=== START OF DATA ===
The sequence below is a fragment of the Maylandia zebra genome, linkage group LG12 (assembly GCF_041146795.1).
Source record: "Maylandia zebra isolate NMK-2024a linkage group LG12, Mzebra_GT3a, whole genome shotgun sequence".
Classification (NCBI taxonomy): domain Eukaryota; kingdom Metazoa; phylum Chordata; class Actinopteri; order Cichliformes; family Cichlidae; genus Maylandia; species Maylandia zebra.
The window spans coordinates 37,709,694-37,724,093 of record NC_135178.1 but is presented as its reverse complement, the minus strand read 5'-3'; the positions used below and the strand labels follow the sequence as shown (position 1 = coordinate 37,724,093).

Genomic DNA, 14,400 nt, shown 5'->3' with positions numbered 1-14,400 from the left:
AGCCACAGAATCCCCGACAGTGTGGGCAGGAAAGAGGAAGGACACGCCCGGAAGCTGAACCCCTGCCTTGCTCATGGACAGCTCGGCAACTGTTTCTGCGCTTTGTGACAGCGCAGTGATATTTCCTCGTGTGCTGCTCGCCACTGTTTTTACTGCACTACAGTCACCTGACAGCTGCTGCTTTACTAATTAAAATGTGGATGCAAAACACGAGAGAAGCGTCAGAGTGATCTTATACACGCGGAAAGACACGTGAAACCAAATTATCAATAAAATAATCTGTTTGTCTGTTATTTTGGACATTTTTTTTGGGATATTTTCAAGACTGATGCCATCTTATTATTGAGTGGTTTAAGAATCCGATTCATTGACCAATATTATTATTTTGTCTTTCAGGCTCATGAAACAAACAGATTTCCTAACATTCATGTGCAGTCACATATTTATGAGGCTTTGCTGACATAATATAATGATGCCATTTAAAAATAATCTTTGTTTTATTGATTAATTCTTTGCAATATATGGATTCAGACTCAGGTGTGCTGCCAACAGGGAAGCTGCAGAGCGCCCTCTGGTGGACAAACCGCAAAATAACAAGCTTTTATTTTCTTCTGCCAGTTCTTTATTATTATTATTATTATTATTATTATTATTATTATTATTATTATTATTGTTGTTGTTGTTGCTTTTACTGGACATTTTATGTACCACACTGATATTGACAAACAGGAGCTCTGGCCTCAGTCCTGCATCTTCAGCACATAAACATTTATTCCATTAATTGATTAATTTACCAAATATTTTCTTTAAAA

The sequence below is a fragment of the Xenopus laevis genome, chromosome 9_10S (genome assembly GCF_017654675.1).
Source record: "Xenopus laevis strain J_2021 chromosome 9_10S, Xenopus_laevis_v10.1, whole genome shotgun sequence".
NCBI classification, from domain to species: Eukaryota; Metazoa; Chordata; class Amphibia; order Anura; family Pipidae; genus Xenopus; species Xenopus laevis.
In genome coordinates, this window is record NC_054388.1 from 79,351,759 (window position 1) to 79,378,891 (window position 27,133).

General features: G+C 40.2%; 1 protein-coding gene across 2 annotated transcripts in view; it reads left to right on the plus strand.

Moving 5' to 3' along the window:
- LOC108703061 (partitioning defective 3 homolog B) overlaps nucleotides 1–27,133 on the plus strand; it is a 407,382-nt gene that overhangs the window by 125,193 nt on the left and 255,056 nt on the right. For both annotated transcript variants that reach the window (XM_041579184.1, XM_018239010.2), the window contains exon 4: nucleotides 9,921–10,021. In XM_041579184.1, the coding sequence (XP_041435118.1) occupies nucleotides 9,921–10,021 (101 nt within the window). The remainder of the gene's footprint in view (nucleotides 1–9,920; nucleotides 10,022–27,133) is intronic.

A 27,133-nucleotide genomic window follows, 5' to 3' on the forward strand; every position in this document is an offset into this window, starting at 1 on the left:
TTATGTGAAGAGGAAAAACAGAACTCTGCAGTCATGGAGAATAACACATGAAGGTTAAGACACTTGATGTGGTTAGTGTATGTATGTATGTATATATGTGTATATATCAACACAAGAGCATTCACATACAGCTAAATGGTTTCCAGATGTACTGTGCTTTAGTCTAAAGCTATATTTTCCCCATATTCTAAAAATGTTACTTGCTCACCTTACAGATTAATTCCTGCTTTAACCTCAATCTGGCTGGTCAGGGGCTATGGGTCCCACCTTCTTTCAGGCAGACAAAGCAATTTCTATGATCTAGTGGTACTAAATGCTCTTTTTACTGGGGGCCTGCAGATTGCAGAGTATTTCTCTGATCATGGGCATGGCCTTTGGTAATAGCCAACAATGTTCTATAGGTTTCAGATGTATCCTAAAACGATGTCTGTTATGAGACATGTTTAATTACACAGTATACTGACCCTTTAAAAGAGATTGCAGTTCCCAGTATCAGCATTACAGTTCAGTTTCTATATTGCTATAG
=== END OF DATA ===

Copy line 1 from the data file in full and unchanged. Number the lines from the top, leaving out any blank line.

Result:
The sequence below is a fragment of the Maylandia zebra genome, linkage group LG12 (assembly GCF_041146795.1).